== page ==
Kasia Banas will be holding another writing retreat on March 18th, and registration is now open to all Honours students in PPLS.
If you haven’t been to one before, consider giving it a try. Many people find it very motivating to be surrounded by other people quietly getting their work done. Even academic and research staff participate in joint writing sessions just like this on a regular basis.
And as if that’s not enough, there are promises of free cookies and caffeine. I’ve even heard that sandwiches are not out of the question.
Kasia has passed along a link to this site, where you can see more details and claim your spot. Don’t worry about where it says “Psychology Honours Students”; linguists and philosophers are also welcome.
Will you be designing and conducting experiments as part of your research? If so, you’ll probably find yourself using either E-Prime or OpenSesame. Courses on these software packages are going to be held next week on Feb 19th and Feb 20th, respectively. They’ll last from 14:10 to 17:10 in room 4.02 in Appleton Tower. If you’re interested in attending, make sure to contact Chris Gillespie (e-mail address after the link) with your name and student number.
The first PPLS Writing Centre Honours workshop series in 2019 will be Advanced Writing for Quantitative Research by Fang Yang. It will involve two 2-hour workshop sessions designed to show you how to write longer quantitative essays with introduction, methods, results and discussion sections. This workshop was developed with the guidance of academic staff and tutors, and will include activities throughout. There will also be examples of real student writing submitted in previous years. The workshop sessions will be of most use to Honours students in psychology and linguistics, but anyone taking a course or writing a dissertation in PPLS is welcome to attend.
If one of your resolutions is to improve your computer skills, you should check out the 2-hour courses on offer from Alisdair Tullo and Chris Gillespie.
Knowing how to program is an important tool to have in your belt. Even if you aren’t currently engaged in a project that requires programming, I’d still recommend having a look. Once you know how to get a computer to help you solve problems, you’ll start finding many ways to use that power. You might even stumble upon ideas for research that wouldn’t have occurred to you otherwise.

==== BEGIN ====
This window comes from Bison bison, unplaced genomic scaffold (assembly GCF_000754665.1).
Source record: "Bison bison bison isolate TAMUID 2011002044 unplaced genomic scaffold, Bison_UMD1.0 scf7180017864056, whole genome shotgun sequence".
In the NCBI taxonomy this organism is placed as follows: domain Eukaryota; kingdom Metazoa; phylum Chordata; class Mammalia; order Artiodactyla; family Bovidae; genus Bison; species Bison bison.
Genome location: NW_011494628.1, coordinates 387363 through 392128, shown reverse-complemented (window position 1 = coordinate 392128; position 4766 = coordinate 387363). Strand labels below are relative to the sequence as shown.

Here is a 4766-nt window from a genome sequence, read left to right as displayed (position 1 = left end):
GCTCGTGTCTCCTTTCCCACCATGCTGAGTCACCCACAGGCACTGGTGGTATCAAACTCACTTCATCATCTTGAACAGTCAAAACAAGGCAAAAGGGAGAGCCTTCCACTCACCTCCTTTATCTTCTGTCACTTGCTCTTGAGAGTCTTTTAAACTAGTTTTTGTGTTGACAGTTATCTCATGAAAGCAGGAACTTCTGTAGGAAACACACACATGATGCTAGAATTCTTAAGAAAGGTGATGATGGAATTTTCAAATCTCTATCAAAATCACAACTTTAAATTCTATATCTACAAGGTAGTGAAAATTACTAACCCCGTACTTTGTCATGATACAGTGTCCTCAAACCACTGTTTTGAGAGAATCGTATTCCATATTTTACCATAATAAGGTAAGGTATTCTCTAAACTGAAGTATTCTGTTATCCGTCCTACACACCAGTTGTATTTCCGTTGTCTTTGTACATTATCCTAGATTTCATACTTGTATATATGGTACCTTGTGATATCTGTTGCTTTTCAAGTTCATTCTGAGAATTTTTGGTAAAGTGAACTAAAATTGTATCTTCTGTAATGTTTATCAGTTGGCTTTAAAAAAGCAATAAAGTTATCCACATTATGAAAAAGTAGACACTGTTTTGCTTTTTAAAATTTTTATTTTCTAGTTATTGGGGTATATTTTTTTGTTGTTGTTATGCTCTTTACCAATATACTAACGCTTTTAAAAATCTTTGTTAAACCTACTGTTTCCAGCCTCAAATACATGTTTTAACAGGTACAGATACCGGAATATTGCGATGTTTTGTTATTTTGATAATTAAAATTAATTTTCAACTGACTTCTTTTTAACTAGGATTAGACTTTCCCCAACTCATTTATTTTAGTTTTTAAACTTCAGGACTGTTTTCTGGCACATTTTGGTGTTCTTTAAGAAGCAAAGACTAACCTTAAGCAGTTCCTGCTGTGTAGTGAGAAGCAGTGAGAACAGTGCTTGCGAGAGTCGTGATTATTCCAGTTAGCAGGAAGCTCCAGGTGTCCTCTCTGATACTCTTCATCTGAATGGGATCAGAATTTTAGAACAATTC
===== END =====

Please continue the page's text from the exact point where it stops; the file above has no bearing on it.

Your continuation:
Most of these courses are already full, but you should make sure to join the waiting list of any event that you’re interested in. These waiting lists let event organisers know when there’s enough interest to warrant repeating a course.
Want a quiet, motivating environment for getting some work done? The Psychology Teaching Coordinators have organised a writing retreat for Wednesday, Dec. 5 from 10:00 to 17:00. The contact for this is Kasia Banas, and spots can be reserved here.
Eligibility is limited to Honours students in Psychology.
Do you really know how to use the library? Or do you only seem to use a fraction of the resources that are available? Anne Donnelly, the Academic Support Librarian for PPLS, will help you develop better research strategies. This workshop is available to students taking PPLS courses at all levels — while many of the techniques covered are suited to larger research projects, it is best to learn about them as early in your career as possible.
You will find out how to…
use the full power of DiscoverEd to find physical and electronic items,
This afternoon, there will be a workshop on how to write funding applications in linguistics. It has been organised by a group of PhD students in LEL with mentoring from teaching staff, and will run from 14:00 to 16:00 in Seminar Room 6 in the Chrystal MacMillan Building. Reservations are not necessary — simply show up if you are interested.
The PPLS Writing Centre isn’t directly involved with this workshop, but we can redirect your questions to the right people.
Here’s another announcement I’m happy to make: our pre-honours workshops have been finalised and we are now accepting bookings. These workshops will involve large groups but we’ll keep things interactive through the use of live electronic polling. You’ll look closely at excerpts from real student essays to see which approaches work and which do not.
At the PPLS Writing Centre, we concentrate on improving your ability to write clearly and put forward coherent arguments. We try to avoid getting into proofreading or giving advice on your essay’s content. After all, we don’t want to duplicate the help that is available from elsewhere within the University of Edinburgh. I have already written a blog post about some of the options that are available (eligibility varies).
It was a nice surprise today to see an announcement that EUSA’s peer proofreading service, which normally closes over the summer, has been made available until August 10th. Eligibility is limited to current MSc students who are non-native speakers of English. You are welcome to access this help in addition to any appointments you book with us.